At times little is more. Small is large. And trivial much more important than what a translucent interface makes it appear. Wobbly thoughts that threaten to fizz out at the most inappropriate times are what make us human. The constant tug of war between what to do and what not to, what to say and what to hold back, and most significantly who to be and how; is what defines life.
At these times, what has always helped me come to terms with myself, is putting pen to paper and edging out a patient call out to life. Dear Zindagi, translates one such messy and fluid letter to life, and creates a visual treat for anyone who has ever looked at confusion in the eye, and yet hasn’t known how to deal with it. For how long after all, can one shut oneself?
With an introduction as personal as this, it is visibly clear that this is no film-review. Nor an expert opinion, since there is seemingly little that anyone can know about the gigantic art or craft of film-making. And apart from this, a judgement is the last thing I want to draw from this film that inspires exactly the opposite.
What I want to do though, in my small insignificant way, is to put down this piece as a thank-you note to the film that made me laugh, cry and realize that no matter how silly certain dilemmas seem on surface, if you don’t feel okay, it is okay to look up for a hand. That the lull I feel even when the world around me is cheering in joy, is as existent as it sounds to my ears. But most importantly, it makes me realize that despite all of this, I have it in me to smile, love and spring to back to life, with faith and hope stronger than before.
I admit, with sincerity, that this might not be Shinde’s best; and I hope that she out-does herself in the time to come. I also know that there is a huge lot of people who have called the film a slog, called it silted and synthetic, a preaching sermon, or even a live session with a counselor. I do not blame them, and by no means am I trying to prove that the film is an immaculate piece of perfection to see and follow.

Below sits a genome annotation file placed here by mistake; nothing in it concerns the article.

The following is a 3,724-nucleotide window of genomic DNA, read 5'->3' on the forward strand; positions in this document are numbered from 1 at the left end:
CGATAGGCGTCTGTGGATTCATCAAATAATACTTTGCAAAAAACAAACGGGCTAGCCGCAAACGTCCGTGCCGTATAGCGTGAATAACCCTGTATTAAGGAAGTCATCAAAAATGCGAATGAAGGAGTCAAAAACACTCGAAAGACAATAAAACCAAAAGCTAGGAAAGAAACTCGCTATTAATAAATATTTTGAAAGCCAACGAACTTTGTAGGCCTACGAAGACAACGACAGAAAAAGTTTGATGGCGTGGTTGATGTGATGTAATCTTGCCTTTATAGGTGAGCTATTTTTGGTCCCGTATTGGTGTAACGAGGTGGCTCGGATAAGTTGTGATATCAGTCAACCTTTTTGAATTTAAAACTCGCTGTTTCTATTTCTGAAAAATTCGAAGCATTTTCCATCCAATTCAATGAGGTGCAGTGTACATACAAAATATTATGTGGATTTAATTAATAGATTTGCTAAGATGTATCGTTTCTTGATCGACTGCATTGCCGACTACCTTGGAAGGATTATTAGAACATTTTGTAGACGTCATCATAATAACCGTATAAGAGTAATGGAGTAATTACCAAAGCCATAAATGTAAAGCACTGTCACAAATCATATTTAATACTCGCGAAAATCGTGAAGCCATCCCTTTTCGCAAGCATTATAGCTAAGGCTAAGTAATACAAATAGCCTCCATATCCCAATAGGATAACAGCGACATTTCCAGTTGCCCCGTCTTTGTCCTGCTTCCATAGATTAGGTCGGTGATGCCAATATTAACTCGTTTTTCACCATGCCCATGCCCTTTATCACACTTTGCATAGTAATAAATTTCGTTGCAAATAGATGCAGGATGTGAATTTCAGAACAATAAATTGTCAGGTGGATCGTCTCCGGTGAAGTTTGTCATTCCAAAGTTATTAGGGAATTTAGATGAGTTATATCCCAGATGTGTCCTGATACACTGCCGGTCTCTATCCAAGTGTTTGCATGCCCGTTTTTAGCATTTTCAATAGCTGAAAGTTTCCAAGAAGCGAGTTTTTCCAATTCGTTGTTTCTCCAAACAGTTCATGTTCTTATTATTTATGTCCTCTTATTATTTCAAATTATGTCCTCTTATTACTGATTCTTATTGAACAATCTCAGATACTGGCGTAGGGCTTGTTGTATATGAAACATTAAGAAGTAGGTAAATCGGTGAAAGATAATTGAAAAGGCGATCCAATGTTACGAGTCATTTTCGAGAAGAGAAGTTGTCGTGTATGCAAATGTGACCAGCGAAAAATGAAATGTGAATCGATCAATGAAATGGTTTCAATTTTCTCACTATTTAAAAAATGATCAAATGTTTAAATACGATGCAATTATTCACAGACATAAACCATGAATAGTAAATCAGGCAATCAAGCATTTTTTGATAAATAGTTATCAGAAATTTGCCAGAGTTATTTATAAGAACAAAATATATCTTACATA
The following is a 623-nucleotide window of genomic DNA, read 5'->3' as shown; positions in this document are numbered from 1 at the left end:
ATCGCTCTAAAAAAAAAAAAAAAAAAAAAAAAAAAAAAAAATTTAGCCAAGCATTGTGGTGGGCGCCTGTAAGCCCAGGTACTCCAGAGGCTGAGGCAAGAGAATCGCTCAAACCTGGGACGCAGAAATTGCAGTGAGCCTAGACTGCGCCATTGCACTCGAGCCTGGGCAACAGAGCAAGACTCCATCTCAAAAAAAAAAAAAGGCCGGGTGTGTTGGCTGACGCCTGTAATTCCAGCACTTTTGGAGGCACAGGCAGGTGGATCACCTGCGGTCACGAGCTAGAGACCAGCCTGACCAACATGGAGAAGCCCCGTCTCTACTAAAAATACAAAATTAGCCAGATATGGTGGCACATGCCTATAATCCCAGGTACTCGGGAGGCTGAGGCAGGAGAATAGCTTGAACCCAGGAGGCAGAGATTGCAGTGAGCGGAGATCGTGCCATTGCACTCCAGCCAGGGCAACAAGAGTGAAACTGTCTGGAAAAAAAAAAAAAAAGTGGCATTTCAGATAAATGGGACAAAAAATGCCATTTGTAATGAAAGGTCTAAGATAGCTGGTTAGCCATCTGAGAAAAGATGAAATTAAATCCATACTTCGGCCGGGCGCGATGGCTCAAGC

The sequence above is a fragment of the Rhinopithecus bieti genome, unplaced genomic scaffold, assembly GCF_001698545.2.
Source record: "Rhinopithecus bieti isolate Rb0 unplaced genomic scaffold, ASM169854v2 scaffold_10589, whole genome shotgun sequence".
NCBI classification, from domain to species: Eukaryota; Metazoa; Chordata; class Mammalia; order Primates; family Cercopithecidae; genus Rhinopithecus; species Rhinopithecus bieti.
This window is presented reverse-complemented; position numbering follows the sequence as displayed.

But what I am trying to draw spot-light on, is the attempt. How many times does it happen in our country, that one chooses an unconventional, insignificant almost, wearily taboo subject, and treats it as a premise for a commercial film? How often does a superstar stretch out of his comfort zone, to give way to a woman half his age for her to be able to display not just her talent and skills, but her weaknesses, unhappiness and specifically her insecurities? And how frequently in these attempts, does a film like this make it to the theaters, with a respectable three-week run and hopefully more to follow?
I respect the talent and expertise of all those who are critiquing the film, and not just criticizing it. I believe they know and understand what it takes to make a good film with conflicts and situations as internal and intimate; not to mention doing so in a funny, light-hearted and bravely straight-forward way. But there certainly is more to the point. I do not want applause for the film just on account of advocating the beguile stereotype attached with psychology and its practice. Or for the charm and flair sported by the leading man and lady, in that order. Or even for the shots that beautifully camouflage the discomfort associated with the subject and her story!
What I feel the film deserves appreciation for is the attempt to cut out a slice of life that hasn’t been tasted before. For the pool of its flavors. That the taste, liking and savoring of this slice is diverse, can easily be an occupational hazard. The slice pulled out might be, and even is, disliked, loathed or even hated by some. But what is important is that someone is scooping this slice for us to stop and look at life, even if it is through misty glasses.
This is first in an upcoming series of Film-related articles, that will celebrate, rejoice and elaborate the beauty that life ‘imprints’ upon me, in the form of movies! 🙂